There’s a question of how we should talk about this so we’re not reducing it or turning these beings into superhero cartoons but rather are paying proper respect to the sacredness of this realm. At the same time, for those of us who grew up with a worldview that says the ordinary senses define the limits of what’s real, we’re trying to bridge these dimensions and make them understandable.

Buddhadharma: Perhaps we can try to clarify where these beings exist. It’s hard not to want to imagine them as having in a location in space. Could you speak to how we should envision that location or that realm?

Rob Preece: The presence of enlightened qualities, or activity of enlightened qualities, is pervasive, and when those qualities come into form, so to speak, it has to do with our relationship. There is a relational process going on here. Buddha activity is manifesting a certain quality—for example, the quality of universal compassion. When I begin to come into a relationship with that, I may give it a relative appearance, a form, like the deity. It then becomes more localized in terms of my awareness, but I’m not sure I would necessarily say they have locations or that these beings have pure realms where one could visit them. Personally, I’m not quite sure how I relate to that.

Lama Tsultrim Allione: I had that question for years: do they have ontological existence apart from my beliefs? For long time I thought they didn’t, that they were only archetypes that embodied certain qualities, which then brought forth those qualities in my consciousness through meditating on them. With Tara, if I saw her as the embodiment of all the qualities of compassionate activity, then by visualizing myself as her, I would bring forth those same qualities in me. But I’ve had experiences in my life that have made me question that. My experiences with yidams, or deities, have led me to believe that they do have an independent existence, as much as anything else does from a Buddhist point of view. I didn’t used to believe in pure lands either, but then in practice, I’ve had the experience of going to those places. I had a near-death experience in Tibet in which I went into a dakini-dimension pure land.

So I think my overarching answer is that the level of awareness these beings are at is very different from ours, unless we’re really in a deep state of practice. We can try to fit them into our conception of place, but I don’t think it quite works that way.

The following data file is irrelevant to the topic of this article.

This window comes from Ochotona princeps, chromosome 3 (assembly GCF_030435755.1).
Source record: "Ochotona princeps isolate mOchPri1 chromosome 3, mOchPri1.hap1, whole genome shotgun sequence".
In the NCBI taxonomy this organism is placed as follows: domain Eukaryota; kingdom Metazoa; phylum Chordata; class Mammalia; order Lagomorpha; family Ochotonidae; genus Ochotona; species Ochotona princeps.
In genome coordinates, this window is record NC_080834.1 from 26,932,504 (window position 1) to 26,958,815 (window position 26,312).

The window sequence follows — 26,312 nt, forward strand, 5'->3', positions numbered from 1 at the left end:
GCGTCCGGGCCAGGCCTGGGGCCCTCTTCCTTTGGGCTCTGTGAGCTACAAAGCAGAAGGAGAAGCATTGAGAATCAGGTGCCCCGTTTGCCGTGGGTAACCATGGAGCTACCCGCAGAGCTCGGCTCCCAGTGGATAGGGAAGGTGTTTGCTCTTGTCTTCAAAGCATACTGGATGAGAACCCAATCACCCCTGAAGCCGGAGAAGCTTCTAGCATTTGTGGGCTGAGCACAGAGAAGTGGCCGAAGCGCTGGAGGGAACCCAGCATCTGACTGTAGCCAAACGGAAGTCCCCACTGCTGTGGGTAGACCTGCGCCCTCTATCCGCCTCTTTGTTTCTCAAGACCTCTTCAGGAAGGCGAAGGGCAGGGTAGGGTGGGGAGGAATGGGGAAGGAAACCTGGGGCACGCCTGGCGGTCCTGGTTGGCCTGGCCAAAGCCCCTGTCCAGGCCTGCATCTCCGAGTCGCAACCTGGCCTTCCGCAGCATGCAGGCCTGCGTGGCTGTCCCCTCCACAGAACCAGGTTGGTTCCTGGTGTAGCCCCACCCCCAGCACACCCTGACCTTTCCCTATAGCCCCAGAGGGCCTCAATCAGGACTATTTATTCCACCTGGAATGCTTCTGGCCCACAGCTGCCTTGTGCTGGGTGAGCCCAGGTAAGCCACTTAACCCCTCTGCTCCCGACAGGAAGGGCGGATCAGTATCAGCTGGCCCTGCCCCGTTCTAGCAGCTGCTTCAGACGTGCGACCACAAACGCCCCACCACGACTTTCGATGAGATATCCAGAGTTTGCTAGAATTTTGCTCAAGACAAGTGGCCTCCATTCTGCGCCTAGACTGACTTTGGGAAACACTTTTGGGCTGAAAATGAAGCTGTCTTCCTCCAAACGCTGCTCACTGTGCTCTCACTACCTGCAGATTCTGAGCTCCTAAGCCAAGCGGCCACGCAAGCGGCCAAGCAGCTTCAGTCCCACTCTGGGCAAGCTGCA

Acharya Gaylon Ferguson: The words “experience” and “practice” are prominent here. Practitioners have had experiences, realized beings have had experiences, and the question of location within space and time takes us down a road that goes more toward philosophy and ontology and away from practice and experience. We might ask: where is compassion located? Or where is joy located? In this society and culture, we say those are psychological states, and I do think psychology is probably the most useful secular bridge for what we’re talking about here. The word “archetype” is often used, but when we say these beings are actually archetypal aspects of mind or aspects of the psyche, we don’t mean aspects of the ordinary dualistic mind or the conventional ego psyche. We mean something much larger and vaster: our awakened mind, the awakened being that we actually are. Tara and her compassion are not separate from the ground of our being. A useful reference here is a commentary by Thinley Norbu Rinpoche called A Cascading Waterfall of Nectar, which skillfully and compassionately takes apart the assumption that only space-time perception in the ordinary, conventional empirical sense is really real.

Buddhadharma: If we’re not able to see or touch them, how do we know when we’re in relationship with these nonmaterial beings?

Lama Tsultrim Allione: I’ve had different experiences of these beings over the years. The latest one was in Bhutan last November. I was climbing up to Taksang (Tiger’s Nest), the famous pilgrimage place there, and I started to get really exhausted and dizzy. It’s quite an intense climb. I was with about sixty people, my students mainly, and our guide suggested I go to Machig Labdrön’s cave instead, which was on the way and not as difficult. She was a teacher in Tibet in the eleventh century and I have a strong karmic connection with her.

So everyone else went to Taksang and I went to Machig’s cave. I just sat there and thought, well, I probably have a couple of hours to meditate here. Then all of a sudden, there was a palpable presence of Machig Labdrön. It was as though my body was imbued with bliss and emptiness at the same time, and then she was there, this kind of white-light presence in front of me. It was her form, but it didn’t look like what you’d see in a Tibetan thangka. She looked like a white-light being, and she transmitted certain teachings to me, a very specific meditation working with the channels and winds of the subtle body for longevity, which I wrote down. It was all so intense—certainly as intense as any human encounter I have ever had. Now when I do this practice she gave me, I recall sitting in that cave. I kind of go back there and find her again, through that gate. I think that’s the power and importance of pilgrimage. These pilgrimage places are like gateways into these other dimensions; that’s why we go there and practice there.